History

In 1961, the late Jeff D. Tygart of Nashville, a dedicated Methodist layman with a keen interest in children and youth, gave the Valdosta District a 20 acre tract of land on a high bluff overlooking the Withlacoochee River in Berrien county. The land was given as a site for a rustic Christian camp for youth and adults, to be used for recreation, study and Christian fellowship. The name of the camp was chosen to honor "Brother Jeff" on his passing.

The first camp meeting on the site was held in 1971, under a borrowed canvas tent that required a two-ton truck to move and several funeral home tents. Chairs were borrowed from area churches, a piano was borrowed from the Lakeland church, an electrician ran wiring for lights and a sound system and portable altars were set up. Kentucky Fried Chicken buckets served as offering plates. Dr. Tom Watson preached Sunday through Tuesday night and Dr. Jack Key preached Wednesday through Friday nights. Dr. Loyd Shaw of Lakeland led the singing and Mrs. Madeline Peters of Lakeland was the Pianist. Rev. Vernard Robertson presided. Attendance increased each night of the week, despite the rain.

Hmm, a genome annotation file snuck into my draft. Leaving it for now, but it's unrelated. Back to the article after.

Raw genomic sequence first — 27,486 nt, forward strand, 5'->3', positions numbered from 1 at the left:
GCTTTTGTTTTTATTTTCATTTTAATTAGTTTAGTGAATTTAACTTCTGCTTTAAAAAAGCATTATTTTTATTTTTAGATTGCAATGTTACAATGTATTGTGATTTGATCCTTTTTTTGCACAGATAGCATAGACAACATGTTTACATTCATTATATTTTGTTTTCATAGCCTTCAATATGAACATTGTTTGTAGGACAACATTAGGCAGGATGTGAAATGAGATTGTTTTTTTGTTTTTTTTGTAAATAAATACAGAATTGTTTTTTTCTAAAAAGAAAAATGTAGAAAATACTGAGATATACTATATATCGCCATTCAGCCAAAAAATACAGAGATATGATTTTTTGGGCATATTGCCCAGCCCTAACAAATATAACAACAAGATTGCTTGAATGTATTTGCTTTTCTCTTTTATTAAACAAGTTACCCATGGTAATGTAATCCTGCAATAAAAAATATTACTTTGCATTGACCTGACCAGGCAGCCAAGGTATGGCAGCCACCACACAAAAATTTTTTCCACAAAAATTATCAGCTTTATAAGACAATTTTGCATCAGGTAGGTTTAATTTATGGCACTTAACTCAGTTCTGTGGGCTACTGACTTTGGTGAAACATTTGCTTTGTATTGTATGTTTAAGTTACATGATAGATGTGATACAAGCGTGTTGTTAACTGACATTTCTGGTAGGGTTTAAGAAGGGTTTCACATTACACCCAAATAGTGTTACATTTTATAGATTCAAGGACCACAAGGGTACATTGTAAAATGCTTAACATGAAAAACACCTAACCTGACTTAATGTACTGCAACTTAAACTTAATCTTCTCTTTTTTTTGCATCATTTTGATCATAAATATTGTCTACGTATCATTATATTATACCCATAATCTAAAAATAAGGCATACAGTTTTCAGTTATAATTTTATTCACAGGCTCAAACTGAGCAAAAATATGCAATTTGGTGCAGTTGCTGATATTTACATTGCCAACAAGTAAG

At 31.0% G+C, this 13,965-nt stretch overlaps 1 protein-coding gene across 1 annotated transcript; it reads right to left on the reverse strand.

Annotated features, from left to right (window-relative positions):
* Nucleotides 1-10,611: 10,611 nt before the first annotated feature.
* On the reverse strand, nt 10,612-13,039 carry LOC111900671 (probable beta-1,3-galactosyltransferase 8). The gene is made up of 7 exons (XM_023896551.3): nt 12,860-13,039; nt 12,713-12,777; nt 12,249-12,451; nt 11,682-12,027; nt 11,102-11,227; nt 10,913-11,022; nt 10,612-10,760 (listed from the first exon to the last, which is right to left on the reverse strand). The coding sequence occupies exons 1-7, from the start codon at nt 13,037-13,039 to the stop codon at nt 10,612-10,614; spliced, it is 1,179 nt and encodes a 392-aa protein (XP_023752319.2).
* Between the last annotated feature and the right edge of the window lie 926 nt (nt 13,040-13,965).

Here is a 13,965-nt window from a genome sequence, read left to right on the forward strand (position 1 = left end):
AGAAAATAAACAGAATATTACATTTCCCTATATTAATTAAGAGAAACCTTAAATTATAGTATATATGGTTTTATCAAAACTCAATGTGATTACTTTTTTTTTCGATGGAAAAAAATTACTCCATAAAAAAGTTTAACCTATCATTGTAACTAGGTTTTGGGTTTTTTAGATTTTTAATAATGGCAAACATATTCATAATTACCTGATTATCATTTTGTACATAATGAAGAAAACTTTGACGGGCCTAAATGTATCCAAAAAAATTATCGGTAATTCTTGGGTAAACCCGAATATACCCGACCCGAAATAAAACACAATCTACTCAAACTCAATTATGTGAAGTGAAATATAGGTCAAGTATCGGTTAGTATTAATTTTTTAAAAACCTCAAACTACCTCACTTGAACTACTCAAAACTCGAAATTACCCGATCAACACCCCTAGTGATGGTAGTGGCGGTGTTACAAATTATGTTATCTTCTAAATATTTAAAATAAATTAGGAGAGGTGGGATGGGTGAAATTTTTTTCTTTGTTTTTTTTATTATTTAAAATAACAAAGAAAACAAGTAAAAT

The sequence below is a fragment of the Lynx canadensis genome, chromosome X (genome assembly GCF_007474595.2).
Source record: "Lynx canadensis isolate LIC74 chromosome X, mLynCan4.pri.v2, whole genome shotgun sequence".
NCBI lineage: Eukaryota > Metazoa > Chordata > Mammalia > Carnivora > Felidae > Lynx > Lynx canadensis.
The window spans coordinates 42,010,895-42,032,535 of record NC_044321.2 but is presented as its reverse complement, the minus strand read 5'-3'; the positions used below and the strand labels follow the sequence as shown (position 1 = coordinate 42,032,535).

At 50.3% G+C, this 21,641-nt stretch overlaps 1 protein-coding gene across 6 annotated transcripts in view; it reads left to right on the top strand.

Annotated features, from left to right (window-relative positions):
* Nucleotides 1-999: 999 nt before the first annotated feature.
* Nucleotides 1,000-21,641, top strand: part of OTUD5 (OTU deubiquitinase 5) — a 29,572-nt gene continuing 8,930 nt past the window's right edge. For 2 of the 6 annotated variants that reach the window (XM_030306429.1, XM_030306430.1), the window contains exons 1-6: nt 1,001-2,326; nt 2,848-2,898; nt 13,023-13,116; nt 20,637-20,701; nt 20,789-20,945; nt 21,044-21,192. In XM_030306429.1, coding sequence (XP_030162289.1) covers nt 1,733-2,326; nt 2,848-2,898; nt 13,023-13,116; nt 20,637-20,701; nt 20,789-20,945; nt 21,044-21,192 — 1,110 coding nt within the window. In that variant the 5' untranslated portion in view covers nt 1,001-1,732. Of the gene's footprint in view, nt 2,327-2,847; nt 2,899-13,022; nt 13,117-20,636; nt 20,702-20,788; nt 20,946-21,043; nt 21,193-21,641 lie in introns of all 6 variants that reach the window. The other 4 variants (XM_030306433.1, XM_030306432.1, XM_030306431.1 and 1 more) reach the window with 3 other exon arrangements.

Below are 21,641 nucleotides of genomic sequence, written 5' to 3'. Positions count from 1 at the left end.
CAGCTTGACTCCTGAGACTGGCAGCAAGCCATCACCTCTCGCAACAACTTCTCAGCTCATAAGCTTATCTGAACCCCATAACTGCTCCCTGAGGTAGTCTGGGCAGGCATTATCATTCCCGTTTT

On Friday evening, prior to the benediction, Rev. Robertson stood before the people and asked how many would like to have a tabernacle built. Every hand was raised. He asked how many would contribute to the building of the tabernacle and again, every hand went up. In the fall of 1972 a new tabernacle was raised. The first service in the tabernacle drew a crowd of over a thousand.

Camp Tygart continues to be a site of spiritual renewal for United Methodists of the South Central District and for numerous other church groups. The camp hosts regular retreats, summer youth camps and serves as the home for the South Georgia Walk to Emmaus. The Ministry of the camp will continue to grow as additional services are offered.